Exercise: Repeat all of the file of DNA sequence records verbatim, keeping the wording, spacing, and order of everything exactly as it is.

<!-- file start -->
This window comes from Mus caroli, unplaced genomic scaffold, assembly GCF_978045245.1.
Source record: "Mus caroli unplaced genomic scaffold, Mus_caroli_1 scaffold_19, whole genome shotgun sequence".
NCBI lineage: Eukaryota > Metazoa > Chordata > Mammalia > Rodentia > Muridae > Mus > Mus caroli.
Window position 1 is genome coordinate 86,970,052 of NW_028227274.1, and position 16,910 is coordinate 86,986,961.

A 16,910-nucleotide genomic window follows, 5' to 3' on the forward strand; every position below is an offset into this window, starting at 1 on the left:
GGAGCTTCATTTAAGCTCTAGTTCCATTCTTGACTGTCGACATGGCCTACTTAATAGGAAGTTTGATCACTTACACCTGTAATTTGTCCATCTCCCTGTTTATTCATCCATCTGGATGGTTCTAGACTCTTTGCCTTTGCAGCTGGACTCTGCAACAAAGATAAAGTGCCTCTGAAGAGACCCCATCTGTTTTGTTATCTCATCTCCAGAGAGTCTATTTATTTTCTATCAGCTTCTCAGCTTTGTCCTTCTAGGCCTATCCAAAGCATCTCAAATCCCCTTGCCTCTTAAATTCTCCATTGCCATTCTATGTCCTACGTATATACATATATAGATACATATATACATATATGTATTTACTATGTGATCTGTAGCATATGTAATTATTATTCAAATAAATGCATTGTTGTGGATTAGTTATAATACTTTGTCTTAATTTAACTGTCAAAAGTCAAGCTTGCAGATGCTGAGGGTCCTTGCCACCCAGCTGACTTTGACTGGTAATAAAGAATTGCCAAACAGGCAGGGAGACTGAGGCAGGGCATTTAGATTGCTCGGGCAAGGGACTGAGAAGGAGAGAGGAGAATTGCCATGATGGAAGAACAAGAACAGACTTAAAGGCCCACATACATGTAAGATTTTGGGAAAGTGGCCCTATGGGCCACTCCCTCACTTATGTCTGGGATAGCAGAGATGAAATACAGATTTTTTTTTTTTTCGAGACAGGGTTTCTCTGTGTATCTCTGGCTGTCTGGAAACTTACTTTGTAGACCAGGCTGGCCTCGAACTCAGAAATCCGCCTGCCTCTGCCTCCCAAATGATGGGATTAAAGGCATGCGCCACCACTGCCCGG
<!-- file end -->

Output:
This window comes from Mus caroli, unplaced genomic scaffold, assembly GCF_978045245.1.
Source record: "Mus caroli unplaced genomic scaffold, Mus_caroli_1 scaffold_19, whole genome shotgun sequence".
NCBI lineage: Eukaryota > Metazoa > Chordata > Mammalia > Rodentia > Muridae > Mus > Mus caroli.
Window position 1 is genome coordinate 86,970,052 of NW_028227274.1, and position 16,910 is coordinate 86,986,961.

A 16,910-nucleotide genomic window follows, 5' to 3' on the forward strand; every position below is an offset into this window, starting at 1 on the left:
GGAGCTTCATTTAAGCTCTAGTTCCATTCTTGACTGTCGACATGGCCTACTTAATAGGAAGTTTGATCACTTACACCTGTAATTTGTCCATCTCCCTGTTTATTCATCCATCTGGATGGTTCTAGACTCTTTGCCTTTGCAGCTGGACTCTGCAACAAAGATAAAGTGCCTCTGAAGAGACCCCATCTGTTTTGTTATCTCATCTCCAGAGAGTCTATTTATTTTCTATCAGCTTCTCAGCTTTGTCCTTCTAGGCCTATCCAAAGCATCTCAAATCCCCTTGCCTCTTAAATTCTCCATTGCCATTCTATGTCCTACGTATATACATATATAGATACATATATACATATATGTATTTACTATGTGATCTGTAGCATATGTAATTATTATTCAAATAAATGCATTGTTGTGGATTAGTTATAATACTTTGTCTTAATTTAACTGTCAAAAGTCAAGCTTGCAGATGCTGAGGGTCCTTGCCACCCAGCTGACTTTGACTGGTAATAAAGAATTGCCAAACAGGCAGGGAGACTGAGGCAGGGCATTTAGATTGCTCGGGCAAGGGACTGAGAAGGAGAGAGGAGAATTGCCATGATGGAAGAACAAGAACAGACTTAAAGGCCCACATACATGTAAGATTTTGGGAAAGTGGCCCTATGGGCCACTCCCTCACTTATGTCTGGGATAGCAGAGATGAAATACAGATTTTTTTTTTTTTCGAGACAGGGTTTCTCTGTGTATCTCTGGCTGTCTGGAAACTTACTTTGTAGACCAGGCTGGCCTCGAACTCAGAAATCCGCCTGCCTCTGCCTCCCAAATGATGGGATTAAAGGCATGCGCCACCACTGCCCGG